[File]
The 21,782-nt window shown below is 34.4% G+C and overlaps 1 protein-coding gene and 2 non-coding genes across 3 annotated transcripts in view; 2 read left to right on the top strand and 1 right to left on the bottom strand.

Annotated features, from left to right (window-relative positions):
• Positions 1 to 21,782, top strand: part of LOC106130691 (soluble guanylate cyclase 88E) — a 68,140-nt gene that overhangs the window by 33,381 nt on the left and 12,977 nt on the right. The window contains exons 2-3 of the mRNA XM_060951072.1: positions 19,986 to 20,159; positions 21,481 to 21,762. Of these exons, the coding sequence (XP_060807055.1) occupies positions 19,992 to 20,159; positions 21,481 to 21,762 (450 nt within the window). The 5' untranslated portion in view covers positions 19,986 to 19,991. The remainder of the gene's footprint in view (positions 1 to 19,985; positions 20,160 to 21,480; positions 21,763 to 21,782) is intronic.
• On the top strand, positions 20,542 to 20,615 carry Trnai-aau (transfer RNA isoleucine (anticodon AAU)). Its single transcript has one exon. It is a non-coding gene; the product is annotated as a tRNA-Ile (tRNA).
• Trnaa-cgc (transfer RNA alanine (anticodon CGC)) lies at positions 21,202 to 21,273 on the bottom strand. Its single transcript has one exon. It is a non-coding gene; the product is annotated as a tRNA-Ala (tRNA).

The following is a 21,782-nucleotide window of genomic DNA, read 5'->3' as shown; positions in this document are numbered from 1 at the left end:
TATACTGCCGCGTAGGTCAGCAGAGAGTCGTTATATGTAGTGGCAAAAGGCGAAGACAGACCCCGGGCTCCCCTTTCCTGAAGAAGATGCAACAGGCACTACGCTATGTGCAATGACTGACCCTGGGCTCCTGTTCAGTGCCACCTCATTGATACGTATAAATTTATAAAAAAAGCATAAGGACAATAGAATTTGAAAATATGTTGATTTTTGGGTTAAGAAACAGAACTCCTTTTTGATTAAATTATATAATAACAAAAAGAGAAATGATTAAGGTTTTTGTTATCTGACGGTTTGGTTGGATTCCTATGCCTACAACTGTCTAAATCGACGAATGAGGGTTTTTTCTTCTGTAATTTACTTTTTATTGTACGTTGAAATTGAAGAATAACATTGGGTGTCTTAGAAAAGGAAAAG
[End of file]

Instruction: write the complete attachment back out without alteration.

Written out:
The 21,782-nt window shown below is 34.4% G+C and overlaps 1 protein-coding gene and 2 non-coding genes across 3 annotated transcripts in view; 2 read left to right on the top strand and 1 right to left on the bottom strand.

Annotated features, from left to right (window-relative positions):
• Positions 1 to 21,782, top strand: part of LOC106130691 (soluble guanylate cyclase 88E) — a 68,140-nt gene that overhangs the window by 33,381 nt on the left and 12,977 nt on the right. The window contains exons 2-3 of the mRNA XM_060951072.1: positions 19,986 to 20,159; positions 21,481 to 21,762. Of these exons, the coding sequence (XP_060807055.1) occupies positions 19,992 to 20,159; positions 21,481 to 21,762 (450 nt within the window). The 5' untranslated portion in view covers positions 19,986 to 19,991. The remainder of the gene's footprint in view (positions 1 to 19,985; positions 20,160 to 21,480; positions 21,763 to 21,782) is intronic.
• On the top strand, positions 20,542 to 20,615 carry Trnai-aau (transfer RNA isoleucine (anticodon AAU)). Its single transcript has one exon. It is a non-coding gene; the product is annotated as a tRNA-Ile (tRNA).
• Trnaa-cgc (transfer RNA alanine (anticodon CGC)) lies at positions 21,202 to 21,273 on the bottom strand. Its single transcript has one exon. It is a non-coding gene; the product is annotated as a tRNA-Ala (tRNA).

The following is a 21,782-nucleotide window of genomic DNA, read 5'->3' as shown; positions in this document are numbered from 1 at the left end:
TATACTGCCGCGTAGGTCAGCAGAGAGTCGTTATATGTAGTGGCAAAAGGCGAAGACAGACCCCGGGCTCCCCTTTCCTGAAGAAGATGCAACAGGCACTACGCTATGTGCAATGACTGACCCTGGGCTCCTGTTCAGTGCCACCTCATTGATACGTATAAATTTATAAAAAAAGCATAAGGACAATAGAATTTGAAAATATGTTGATTTTTGGGTTAAGAAACAGAACTCCTTTTTGATTAAATTATATAATAACAAAAAGAGAAATGATTAAGGTTTTTGTTATCTGACGGTTTGGTTGGATTCCTATGCCTACAACTGTCTAAATCGACGAATGAGGGTTTTTTCTTCTGTAATTTACTTTTTATTGTACGTTGAAATTGAAGAATAACATTGGGTGTCTTAGAAAAGGAAAAG